The debate regarding the need to identify the beneficial owners of business entities and how it should be done appears to have taken a new twist.
IRS Already Collects Beneficial Owner Information
For a number of years various commentators have taken the position that since the Internal Revenue Service (IRS) already collects responsible party/beneficial owner information on the Application for Employer Identification Number (SS-4), it should simply be allowed to share the information with law enforcement, instead of creating a new bureaucracy requiring the states to collect the information. The counter argument to this, however, is that not all entities are required to obtain an EIN number and that the information is not required to be updated.
The IRS removed one of the objections in January 2014 with the issuance of Regulation §301.6109-1(d)(2)(ii)(A) requiring that any person issued an EIN number provide the IRS with updated information. The IRS subsequently issued Form 8822-B Change of Address or Responsible Party-Business. The instructions on the form indicate that the form should be filed within 60 days of a change in the responsible party.
Obama Administration’s Position on Sharing Beneficial Owner Info
The Obama administration’s budget for the 2015 fiscal year includes a proposal allowing “the Secretary of the Treasury or his delegate to share beneficial ownership information with law enforcement without a court order to combat money laundering, terrorist financing, and other financial crimes.” The proposal also requires all companies formed in the United States to obtain an EIN number. A subsequent White House blog article also states “the proposal released in the budget is the next step in advancing greater transparency and anticorruption efforts in the United States. We look forward to working with Congress to draft the legislation and get this important proposal signed into law.”
For many proponents of collecting beneficial owner information, the Obama proposal has a significant limitation: the information is not public. For that reason several organizations continue to back Senate Bill S1465 (the Levin bill) requiring the states to collect the information. While the Levin bill leaves the decision on whether or not the beneficial owner information should be public to the states, it is more aligned with the goals of governance groups that have been advocating for a public registry.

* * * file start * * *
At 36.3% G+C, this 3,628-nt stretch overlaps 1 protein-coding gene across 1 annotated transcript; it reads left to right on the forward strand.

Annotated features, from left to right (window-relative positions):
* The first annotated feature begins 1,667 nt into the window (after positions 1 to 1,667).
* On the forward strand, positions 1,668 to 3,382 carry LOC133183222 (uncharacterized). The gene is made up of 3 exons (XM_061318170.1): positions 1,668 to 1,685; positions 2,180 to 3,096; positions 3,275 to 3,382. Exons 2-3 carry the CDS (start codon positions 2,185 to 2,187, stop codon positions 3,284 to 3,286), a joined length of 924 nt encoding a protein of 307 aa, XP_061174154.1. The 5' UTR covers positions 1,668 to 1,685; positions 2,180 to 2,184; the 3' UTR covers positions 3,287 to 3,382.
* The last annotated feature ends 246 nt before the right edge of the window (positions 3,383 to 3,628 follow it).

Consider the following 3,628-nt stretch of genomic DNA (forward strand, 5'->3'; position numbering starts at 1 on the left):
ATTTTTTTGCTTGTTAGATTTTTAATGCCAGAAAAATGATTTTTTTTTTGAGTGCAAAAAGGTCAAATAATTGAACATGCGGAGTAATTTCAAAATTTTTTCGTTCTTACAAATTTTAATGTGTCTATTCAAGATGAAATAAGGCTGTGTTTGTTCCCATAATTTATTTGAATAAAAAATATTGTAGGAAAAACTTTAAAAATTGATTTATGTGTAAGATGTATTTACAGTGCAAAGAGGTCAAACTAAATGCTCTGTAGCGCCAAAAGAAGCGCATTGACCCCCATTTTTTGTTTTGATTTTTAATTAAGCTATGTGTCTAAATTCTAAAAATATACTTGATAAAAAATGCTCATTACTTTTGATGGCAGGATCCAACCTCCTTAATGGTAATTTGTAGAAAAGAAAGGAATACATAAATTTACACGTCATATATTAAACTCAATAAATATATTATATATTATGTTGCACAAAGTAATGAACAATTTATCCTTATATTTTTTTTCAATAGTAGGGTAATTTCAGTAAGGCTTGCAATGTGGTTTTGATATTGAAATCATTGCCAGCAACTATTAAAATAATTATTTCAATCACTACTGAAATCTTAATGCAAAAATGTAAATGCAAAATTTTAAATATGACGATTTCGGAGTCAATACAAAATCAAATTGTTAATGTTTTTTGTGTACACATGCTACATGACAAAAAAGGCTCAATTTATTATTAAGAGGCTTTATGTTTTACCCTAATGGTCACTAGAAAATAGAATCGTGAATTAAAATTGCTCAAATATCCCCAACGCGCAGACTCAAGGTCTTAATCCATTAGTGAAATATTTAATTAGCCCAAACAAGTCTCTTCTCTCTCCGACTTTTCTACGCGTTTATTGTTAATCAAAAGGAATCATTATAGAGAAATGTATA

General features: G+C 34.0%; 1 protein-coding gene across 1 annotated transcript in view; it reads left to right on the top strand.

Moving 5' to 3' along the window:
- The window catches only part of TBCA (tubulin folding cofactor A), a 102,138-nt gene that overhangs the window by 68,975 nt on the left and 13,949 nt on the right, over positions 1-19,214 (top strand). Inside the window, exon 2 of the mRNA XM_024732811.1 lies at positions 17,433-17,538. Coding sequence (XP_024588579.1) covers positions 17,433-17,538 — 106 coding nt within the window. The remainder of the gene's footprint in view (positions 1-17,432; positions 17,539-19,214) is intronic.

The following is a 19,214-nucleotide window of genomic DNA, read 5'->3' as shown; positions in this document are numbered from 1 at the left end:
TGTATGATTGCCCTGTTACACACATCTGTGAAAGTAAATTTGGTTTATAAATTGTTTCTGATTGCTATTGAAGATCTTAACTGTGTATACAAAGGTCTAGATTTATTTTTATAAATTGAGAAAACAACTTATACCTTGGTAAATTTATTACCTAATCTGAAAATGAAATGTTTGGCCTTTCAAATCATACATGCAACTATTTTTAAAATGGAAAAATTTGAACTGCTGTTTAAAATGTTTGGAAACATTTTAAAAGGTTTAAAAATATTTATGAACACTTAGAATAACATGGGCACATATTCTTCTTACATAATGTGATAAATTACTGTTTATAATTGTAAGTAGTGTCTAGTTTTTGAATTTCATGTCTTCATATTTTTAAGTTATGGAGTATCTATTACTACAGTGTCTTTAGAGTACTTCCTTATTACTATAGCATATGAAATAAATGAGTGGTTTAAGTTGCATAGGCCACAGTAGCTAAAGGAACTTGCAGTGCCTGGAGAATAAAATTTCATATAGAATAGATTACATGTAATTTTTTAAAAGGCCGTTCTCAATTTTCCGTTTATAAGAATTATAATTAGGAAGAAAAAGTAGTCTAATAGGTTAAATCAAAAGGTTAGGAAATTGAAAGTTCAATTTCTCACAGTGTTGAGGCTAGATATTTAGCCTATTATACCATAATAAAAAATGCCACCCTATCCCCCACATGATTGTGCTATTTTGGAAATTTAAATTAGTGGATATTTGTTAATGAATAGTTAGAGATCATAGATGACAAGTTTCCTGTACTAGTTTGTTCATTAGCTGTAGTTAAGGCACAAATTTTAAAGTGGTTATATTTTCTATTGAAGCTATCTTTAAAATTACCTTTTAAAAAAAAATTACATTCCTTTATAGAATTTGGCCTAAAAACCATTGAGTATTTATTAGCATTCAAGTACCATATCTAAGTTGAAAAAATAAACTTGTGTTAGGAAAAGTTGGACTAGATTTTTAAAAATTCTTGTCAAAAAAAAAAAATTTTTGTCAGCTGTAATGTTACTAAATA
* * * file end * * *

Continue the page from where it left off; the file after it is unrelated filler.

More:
Efforts outside the U.S. to Make Beneficial Owner Info Public
Adding to the pressure to make the information public, in October 2013 Prime Minister David Cameron announced that the United Kingdom would create a public central registry of companies’ beneficial owner information. While the measure still has to pass Parliament, as currently envisioned, the registry will include information, updated yearly, on beneficial owners with interests in more than 25% of a company’s shares or who otherwise control the company.
Also, the Prime Minister has requested that several of the Crown dependencies and overseas territories take steps to make beneficial owner information more easily available to law enforcement. Yet, in some territories, such as the Cayman Islands, there is continuing support for the current model of having beneficial owner information maintained by regulated service companies.
The European Union (EU) has also been considering a public registry. In March the European Parliament adopted proposed amendments to the EU’s money laundering directive. The amendments are subject to change and still have to be adopted by the member states but, as currently contemplated, the registry would have to list the name, nationality and birthday of the beneficial owner(s) of an entity. The beneficial owner is defined as anyone having 25% ownership or control of the entity. Interestingly, the directive also applies to trusts and foundations. The information would be available to the public upon completion of an online registration.
Moving beyond the Question of Whether Beneficial Owner Info Should Be Collected
While the debate about collecting beneficial owner information started with the question of whether it should be done at all, as you can see, there now seems to be a consensus starting to develop that the answer is “yes”. At this point in time, the debate has switched to who should collect the information and who should have access to it.
For entities with shares or interests traded on a public exchange, or which are registered with the Securities and Exchange Commission, “responsible party” is (a) the principal officer, if the business is a corporation, (b) a general partner, if a partnership, (c) the owner of an entity that is disregarded as separate from its owner (disregarded entities owned by a corporation enter the corporation’s name and EIN), or (d) a grantor, owner, or trustor if a trust.
For all other entities, “responsible party” is the person who has a level of control over, or entitlement to, the funds or assets in the entity that, as a practical matter, enables the individual, directly or indirectly, to control, manage or direct the entity and the disposition of its funds and assets. The ability to fund the entity or the entitlement to the property of the entity alone, however, without any corresponding authority to control, manage, or direct the entity (such as in the case of a minor child beneficiary), does not cause the individual to be a responsible party.